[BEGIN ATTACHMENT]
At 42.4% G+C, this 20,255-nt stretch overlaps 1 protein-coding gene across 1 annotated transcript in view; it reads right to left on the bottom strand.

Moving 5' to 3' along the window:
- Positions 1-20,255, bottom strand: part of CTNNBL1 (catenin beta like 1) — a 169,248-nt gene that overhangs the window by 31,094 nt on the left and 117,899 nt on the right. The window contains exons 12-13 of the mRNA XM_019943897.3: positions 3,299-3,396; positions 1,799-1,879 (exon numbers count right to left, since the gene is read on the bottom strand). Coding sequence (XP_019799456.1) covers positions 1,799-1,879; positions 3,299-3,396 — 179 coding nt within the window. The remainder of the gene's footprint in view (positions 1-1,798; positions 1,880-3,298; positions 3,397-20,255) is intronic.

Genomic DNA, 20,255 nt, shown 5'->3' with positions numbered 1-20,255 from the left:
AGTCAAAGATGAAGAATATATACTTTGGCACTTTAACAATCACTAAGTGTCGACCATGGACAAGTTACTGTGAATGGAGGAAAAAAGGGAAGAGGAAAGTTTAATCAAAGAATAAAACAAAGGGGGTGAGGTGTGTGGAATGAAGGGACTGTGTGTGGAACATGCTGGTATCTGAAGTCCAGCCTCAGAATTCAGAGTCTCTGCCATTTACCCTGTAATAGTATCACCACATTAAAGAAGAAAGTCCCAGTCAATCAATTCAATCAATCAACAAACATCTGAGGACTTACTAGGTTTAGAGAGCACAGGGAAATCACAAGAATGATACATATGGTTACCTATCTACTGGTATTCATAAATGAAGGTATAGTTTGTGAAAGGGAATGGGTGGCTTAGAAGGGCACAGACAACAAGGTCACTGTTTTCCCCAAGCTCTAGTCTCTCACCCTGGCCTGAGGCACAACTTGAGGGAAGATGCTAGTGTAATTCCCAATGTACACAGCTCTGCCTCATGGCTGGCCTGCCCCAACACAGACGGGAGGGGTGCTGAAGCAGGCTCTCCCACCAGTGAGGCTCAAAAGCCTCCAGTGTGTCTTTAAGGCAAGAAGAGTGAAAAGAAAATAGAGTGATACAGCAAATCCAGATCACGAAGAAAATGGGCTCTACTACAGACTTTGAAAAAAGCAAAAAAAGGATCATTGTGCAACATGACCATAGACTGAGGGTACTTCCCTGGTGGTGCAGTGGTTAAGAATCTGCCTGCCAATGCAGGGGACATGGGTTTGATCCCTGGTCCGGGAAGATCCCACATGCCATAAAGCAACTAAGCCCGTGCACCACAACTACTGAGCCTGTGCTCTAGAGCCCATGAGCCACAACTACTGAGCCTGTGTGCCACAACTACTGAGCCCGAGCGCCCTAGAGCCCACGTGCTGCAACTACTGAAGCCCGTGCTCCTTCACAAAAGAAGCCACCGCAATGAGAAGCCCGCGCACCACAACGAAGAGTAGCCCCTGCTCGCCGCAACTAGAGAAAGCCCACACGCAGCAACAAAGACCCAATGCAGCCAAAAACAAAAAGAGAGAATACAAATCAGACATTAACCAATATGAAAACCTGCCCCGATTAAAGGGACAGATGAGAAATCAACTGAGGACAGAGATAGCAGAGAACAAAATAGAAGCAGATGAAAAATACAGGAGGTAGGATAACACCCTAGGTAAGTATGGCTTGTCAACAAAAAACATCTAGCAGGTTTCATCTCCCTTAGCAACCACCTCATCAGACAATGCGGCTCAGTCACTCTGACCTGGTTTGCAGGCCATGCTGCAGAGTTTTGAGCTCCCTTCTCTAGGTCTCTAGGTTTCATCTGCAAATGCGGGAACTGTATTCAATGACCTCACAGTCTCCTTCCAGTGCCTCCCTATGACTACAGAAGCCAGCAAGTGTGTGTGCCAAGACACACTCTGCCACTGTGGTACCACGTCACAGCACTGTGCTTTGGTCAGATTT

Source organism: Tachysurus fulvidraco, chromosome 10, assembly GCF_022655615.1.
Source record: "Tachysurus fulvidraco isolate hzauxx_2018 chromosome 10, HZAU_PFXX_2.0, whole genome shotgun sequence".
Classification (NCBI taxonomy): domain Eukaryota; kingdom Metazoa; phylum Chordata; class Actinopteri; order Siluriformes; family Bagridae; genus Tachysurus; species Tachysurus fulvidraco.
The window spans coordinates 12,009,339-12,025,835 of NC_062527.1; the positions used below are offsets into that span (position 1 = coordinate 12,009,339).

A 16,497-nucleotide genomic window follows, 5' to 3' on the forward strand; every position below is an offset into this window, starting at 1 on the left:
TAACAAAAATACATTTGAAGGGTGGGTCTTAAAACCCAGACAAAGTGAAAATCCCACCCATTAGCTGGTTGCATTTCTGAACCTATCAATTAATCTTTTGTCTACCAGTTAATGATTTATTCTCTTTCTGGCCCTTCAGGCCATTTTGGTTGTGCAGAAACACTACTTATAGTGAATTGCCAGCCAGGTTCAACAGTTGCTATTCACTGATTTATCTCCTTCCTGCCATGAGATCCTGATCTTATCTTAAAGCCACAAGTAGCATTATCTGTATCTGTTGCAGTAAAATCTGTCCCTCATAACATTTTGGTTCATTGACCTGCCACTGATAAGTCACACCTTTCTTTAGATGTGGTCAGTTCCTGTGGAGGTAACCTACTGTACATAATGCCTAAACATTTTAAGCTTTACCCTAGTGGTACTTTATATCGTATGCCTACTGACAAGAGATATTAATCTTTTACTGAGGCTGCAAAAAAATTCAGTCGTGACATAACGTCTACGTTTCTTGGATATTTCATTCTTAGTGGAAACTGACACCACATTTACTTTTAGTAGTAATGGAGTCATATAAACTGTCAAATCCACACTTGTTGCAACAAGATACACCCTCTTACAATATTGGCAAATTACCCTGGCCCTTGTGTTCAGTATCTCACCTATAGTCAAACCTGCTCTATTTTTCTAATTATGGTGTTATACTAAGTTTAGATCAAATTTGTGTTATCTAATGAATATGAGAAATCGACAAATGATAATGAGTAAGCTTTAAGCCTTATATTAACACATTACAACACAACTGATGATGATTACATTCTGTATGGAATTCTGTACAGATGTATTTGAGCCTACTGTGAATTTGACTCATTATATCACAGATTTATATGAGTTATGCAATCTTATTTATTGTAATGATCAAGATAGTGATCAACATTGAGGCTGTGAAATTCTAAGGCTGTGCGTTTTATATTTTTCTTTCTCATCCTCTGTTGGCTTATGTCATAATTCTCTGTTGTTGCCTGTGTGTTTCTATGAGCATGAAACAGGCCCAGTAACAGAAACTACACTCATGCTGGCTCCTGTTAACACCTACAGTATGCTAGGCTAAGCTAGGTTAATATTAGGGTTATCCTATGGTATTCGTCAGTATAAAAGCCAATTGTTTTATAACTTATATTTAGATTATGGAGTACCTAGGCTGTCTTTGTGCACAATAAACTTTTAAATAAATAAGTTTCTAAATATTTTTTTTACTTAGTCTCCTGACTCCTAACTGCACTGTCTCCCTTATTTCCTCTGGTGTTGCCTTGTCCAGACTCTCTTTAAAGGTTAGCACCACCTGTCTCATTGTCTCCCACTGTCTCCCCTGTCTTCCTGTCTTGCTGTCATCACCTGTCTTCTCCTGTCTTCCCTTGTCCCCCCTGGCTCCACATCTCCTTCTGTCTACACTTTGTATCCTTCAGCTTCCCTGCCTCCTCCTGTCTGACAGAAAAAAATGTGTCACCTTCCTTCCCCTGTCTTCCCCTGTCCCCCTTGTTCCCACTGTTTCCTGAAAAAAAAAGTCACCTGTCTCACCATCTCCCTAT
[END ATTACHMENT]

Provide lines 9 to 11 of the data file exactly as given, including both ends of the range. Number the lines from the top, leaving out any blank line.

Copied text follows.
The window spans coordinates 12,009,339-12,025,835 of NC_062527.1; the positions used below are offsets into that span (position 1 = coordinate 12,009,339).

A 16,497-nucleotide genomic window follows, 5' to 3' on the forward strand; every position below is an offset into this window, starting at 1 on the left:
TAACAAAAATACATTTGAAGGGTGGGTCTTAAAACCCAGACAAAGTGAAAATCCCACCCATTAGCTGGTTGCATTTCTGAACCTATCAATTAATCTTTTGTCTACCAGTTAATGATTTATTCTCTTTCTGGCCCTTCAGGCCATTTTGGTTGTGCAGAAACACTACTTATAGTGAATTGCCAGCCAGGTTCAACAGTTGCTATTCACTGATTTATCTCCTTCCTGCCATGAGATCCTGATCTTATCTTAAAGCCACAAGTAGCATTATCTGTATCTGTTGCAGTAAAATCTGTCCCTCATAACATTTTGGTTCATTGACCTGCCACTGATAAGTCACACCTTTCTTTAGATGTGGTCAGTTCCTGTGGAGGTAACCTACTGTACATAATGCCTAAACATTTTAAGCTTTACCCTAGTGGTACTTTATATCGTATGCCTACTGACAAGAGATATTAATCTTTTACTGAGGCTGCAAAAAAATTCAGTCGTGACATAACGTCTACGTTTCTTGGATATTTCATTCTTAGTGGAAACTGACACCACATTTACTTTTAGTAGTAATGGAGTCATATAAACTGTCAAATCCACACTTGTTGCAACAAGATACACCCTCTTACAATATTGGCAAATTACCCTGGCCCTTGTGTTCAGTATCTCACCTATAGTCAAACCTGCTCTATTTTTCTAATTATGGTGTTATACTAAGTTTAGATCAAATTTGTGTTATCTAATGAATATGAGAAATCGACAAATGATAATGAGTAAGCTTTAAGCCTTATATTAACACATTACAACACAACTGATGATGATTACATTCTGTATGGAATTCTGTACAGATGTATTTGAGCCTACTGTGAATTTGACTCATTATATCACAGATTTATATGAGTTATGCAATCTTATTTATTGTAATGATCAAGATAGTGATCAACATTGAGGCTGTGAAATTCTAAGGCTGTGCGTTTTATATTTTTCTTTCTCATCCTCTGTTGGCTTATGTCATAATTCTCTGTTGTTGCCTGTGTGTTTCTATGAGCATGAAACAGGCCCAGTAACAGAAACTACACTCATGCTGGCTCCTGTTAACACCTACAGTATGCTAGGCTAAGCTAGGTTAATATTAGGGTTATCCTATGGTATTCGTCAGTATAAAAGCCAATTGTTTTATAACTTATATTTAGATTATGGAGTACCTAGGCTGTCTTTGTGCACAATAAACTTTTAAATAAATAAGTTTCTAAATATTTTTTTTACTTAGTCTCCTGACTCCTAACTGCACTGTCTCCCTTATTTCCTCTGGTGTTGCCTTGTCCAGACTCTCTTTAAAGGTTAGCACCACCTGTCTCATTGTCTCCCACTGTCTCCCCTGTCTTCCTGTCTTGCTGTCATCACCTGTCTTCTCCTGTCTTCCCTTGTCCCCCCTGGCTCCACATCTCCTTCTGTCTACACTTTGTATCCTTCAGCTTCCCTGCCTCCTCCTGTCTGACAGAAAAAAATGTGTCACCTTCCTTCCCCTGTCTTCCCCTGTCCCCCTTGTTCCCACTGTTTCCTGAAAAAAAAAGTCACCTGTCTCACCATCTCCCTAT